David Bourget (Western Ontario)
David Chalmers (ANU, NYU)
Rafael De Clercq
Jack Alan Reynolds
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Philosophical Studies 144 (2):261 - 280 (2009)
Breaking a promise is generally taken to involve committing a certain kind of moral wrong, but what (if anything) explains this wrong? According to one influential theory that has been championed most recently by T.M. Scanlon, the wrong involved in breaking a promise is a matter of violating an obligation that one incurs to a promisee in virtue of giving her assurance that one will perform or refrain from performing certain acts. In this paper, we argue that the “Assurance View”, as we call it, is susceptible to two kinds of counterexamples. The first show that giving assurance is not sufficient for incurring the kind of obligation of fulfillment that one violates in breaking a promise. The second show that giving assurance is not necessary. Having shown that the Assurance View fails in these ways, we then very briefly sketch the outline of what we take to be a better view—a view that we claim is not only attractive in its own right and that avoids the earlier counterexamples, but that also affords us a deeper explanation of why the Assurance View seems initially plausible, yet nonetheless turns out to be ultimately inadequate.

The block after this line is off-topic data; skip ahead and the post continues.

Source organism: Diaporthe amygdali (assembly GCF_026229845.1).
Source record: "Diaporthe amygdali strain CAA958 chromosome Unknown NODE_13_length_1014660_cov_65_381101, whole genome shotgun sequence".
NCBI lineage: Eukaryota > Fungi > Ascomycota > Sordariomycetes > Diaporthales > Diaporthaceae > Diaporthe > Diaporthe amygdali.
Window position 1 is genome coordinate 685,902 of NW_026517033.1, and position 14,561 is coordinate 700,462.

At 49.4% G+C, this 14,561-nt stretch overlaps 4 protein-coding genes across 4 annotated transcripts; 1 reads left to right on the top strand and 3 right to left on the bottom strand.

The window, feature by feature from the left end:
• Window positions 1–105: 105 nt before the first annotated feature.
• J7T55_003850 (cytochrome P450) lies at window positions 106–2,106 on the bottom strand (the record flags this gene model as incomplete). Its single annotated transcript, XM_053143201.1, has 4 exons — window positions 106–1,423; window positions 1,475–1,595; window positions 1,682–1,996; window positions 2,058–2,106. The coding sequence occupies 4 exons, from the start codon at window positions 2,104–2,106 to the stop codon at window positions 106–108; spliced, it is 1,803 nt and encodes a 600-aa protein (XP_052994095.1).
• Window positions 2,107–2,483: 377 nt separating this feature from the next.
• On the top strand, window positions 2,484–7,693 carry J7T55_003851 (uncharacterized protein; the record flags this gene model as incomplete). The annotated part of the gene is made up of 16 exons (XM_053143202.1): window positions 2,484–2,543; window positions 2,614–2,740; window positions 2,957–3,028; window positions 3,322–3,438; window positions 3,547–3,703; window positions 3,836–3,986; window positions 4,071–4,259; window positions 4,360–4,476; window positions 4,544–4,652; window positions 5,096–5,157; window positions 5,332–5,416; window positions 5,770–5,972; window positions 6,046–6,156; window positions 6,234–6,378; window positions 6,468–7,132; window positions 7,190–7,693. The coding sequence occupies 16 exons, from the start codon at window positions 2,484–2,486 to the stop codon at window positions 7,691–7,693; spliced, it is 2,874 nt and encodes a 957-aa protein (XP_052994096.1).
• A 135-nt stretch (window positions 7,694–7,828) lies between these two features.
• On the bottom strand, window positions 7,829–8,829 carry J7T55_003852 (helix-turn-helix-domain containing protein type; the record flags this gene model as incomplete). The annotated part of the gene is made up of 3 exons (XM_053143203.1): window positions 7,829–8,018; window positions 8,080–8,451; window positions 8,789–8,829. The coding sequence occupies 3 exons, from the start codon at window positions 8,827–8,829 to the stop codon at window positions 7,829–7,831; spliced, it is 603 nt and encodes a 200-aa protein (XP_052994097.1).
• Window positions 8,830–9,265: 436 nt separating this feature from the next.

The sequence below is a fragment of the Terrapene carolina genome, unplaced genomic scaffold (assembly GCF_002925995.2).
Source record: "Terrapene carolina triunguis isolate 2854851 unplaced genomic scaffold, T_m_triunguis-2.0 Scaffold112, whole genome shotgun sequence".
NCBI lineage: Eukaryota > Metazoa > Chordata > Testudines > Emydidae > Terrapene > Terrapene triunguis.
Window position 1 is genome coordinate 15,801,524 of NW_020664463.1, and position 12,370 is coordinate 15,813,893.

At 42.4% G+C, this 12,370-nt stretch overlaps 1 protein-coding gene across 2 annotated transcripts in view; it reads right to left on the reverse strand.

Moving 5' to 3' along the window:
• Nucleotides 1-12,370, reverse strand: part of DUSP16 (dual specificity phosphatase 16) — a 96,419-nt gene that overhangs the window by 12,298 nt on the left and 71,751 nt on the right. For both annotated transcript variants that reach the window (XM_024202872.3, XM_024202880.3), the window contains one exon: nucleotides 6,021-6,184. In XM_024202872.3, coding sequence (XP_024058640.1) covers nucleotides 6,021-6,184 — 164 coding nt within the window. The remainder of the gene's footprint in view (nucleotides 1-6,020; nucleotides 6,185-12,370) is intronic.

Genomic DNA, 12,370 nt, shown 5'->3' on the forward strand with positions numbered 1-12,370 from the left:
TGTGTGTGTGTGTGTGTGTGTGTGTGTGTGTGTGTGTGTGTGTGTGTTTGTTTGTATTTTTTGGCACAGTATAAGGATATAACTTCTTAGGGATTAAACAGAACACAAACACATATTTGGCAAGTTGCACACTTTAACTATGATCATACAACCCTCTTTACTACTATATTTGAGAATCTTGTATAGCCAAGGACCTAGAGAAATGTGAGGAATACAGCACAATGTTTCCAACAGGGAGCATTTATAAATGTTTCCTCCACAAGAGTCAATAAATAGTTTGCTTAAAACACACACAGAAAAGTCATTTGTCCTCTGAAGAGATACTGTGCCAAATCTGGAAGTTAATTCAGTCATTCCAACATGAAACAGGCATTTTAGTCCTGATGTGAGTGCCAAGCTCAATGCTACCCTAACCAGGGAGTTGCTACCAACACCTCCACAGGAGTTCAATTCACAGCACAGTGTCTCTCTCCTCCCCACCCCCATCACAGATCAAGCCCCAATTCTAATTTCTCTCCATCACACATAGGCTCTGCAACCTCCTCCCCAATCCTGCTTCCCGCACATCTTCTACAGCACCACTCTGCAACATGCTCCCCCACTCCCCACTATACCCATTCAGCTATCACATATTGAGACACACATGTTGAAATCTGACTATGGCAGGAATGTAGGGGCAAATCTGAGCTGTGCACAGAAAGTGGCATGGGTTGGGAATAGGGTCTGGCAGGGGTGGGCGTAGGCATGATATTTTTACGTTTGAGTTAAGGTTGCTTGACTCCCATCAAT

|Keywords||promises assurance promissory obligation Assurance View trust Trust View|
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References found in this work BETA
Páll S. Árdal (1968). And That's a Promise. Philosophical Quarterly 18 (72):225-237.
Niko Kolodny & R. Jay Wallace (2003). Promises and Practices Revisited. Philosophy and Public Affairs 31 (2):119–154.
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Michael G. Pratt (2003). Promises and Perlocutions. In Matt Matravers (ed.), Scanlon and Contractualism. Frank Cass. 93-119.
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